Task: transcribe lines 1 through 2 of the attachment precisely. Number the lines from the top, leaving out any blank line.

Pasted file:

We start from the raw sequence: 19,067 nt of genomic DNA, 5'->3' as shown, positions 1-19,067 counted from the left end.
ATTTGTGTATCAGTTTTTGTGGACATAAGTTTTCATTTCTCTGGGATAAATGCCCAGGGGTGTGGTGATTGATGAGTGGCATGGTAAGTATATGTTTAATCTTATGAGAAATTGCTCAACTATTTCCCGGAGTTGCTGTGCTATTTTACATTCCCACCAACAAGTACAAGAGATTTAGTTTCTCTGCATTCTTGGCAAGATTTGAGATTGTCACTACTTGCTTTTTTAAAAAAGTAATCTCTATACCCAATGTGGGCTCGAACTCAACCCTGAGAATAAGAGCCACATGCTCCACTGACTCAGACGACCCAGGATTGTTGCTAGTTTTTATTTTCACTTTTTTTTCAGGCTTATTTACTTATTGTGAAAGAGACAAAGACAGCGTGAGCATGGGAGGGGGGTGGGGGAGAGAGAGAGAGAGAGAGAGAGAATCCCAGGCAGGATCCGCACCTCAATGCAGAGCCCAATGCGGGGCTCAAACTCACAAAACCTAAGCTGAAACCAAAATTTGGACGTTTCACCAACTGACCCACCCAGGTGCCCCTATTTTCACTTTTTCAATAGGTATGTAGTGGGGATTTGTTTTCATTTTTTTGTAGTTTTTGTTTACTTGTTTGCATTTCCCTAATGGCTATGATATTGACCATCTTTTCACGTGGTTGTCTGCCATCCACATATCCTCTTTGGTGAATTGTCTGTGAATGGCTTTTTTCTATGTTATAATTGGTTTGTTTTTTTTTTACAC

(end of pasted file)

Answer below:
We start from the raw sequence: 19,067 nt of genomic DNA, 5'->3' as shown, positions 1-19,067 counted from the left end.
ATTTGTGTATCAGTTTTTGTGGACATAAGTTTTCATTTCTCTGGGATAAATGCCCAGGGGTGTGGTGATTGATGAGTGGCATGGTAAGTATATGTTTAATCTTATGAGAAATTGCTCAACTATTTCCCGGAGTTGCTGTGCTATTTTACATTCCCACCAACAAGTACAAGAGATTTAGTTTCTCTGCATTCTTGGCAAGATTTGAGATTGTCACTACTTGCTTTTTTAAAAAAGTAATCTCTATACCCAATGTGGGCTCGAACTCAACCCTGAGAATAAGAGCCACATGCTCCACTGACTCAGACGACCCAGGATTGTTGCTAGTTTTTATTTTCACTTTTTTTTCAGGCTTATTTACTTATTGTGAAAGAGACAAAGACAGCGTGAGCATGGGAGGGGGGTGGGGGAGAGAGAGAGAGAGAGAGAGAGAATCCCAGGCAGGATCCGCACCTCAATGCAGAGCCCAATGCGGGGCTCAAACTCACAAAACCTAAGCTGAAACCAAAATTTGGACGTTTCACCAACTGACCCACCCAGGTGCCCCTATTTTCACTTTTTCAATAGGTATGTAGTGGGGATTTGTTTTCATTTTTTTGTAGTTTTTGTTTACTTGTTTGCATTTCCCTAATGGCTATGATATTGACCATCTTTTCACGTGGTTGTCTGCCATCCACATATCCTCTTTGGTGAATTGTCTGTGAATGGCTTTTTTCTATGTTATAATTGGTTTGTTTTTTTTTTACAC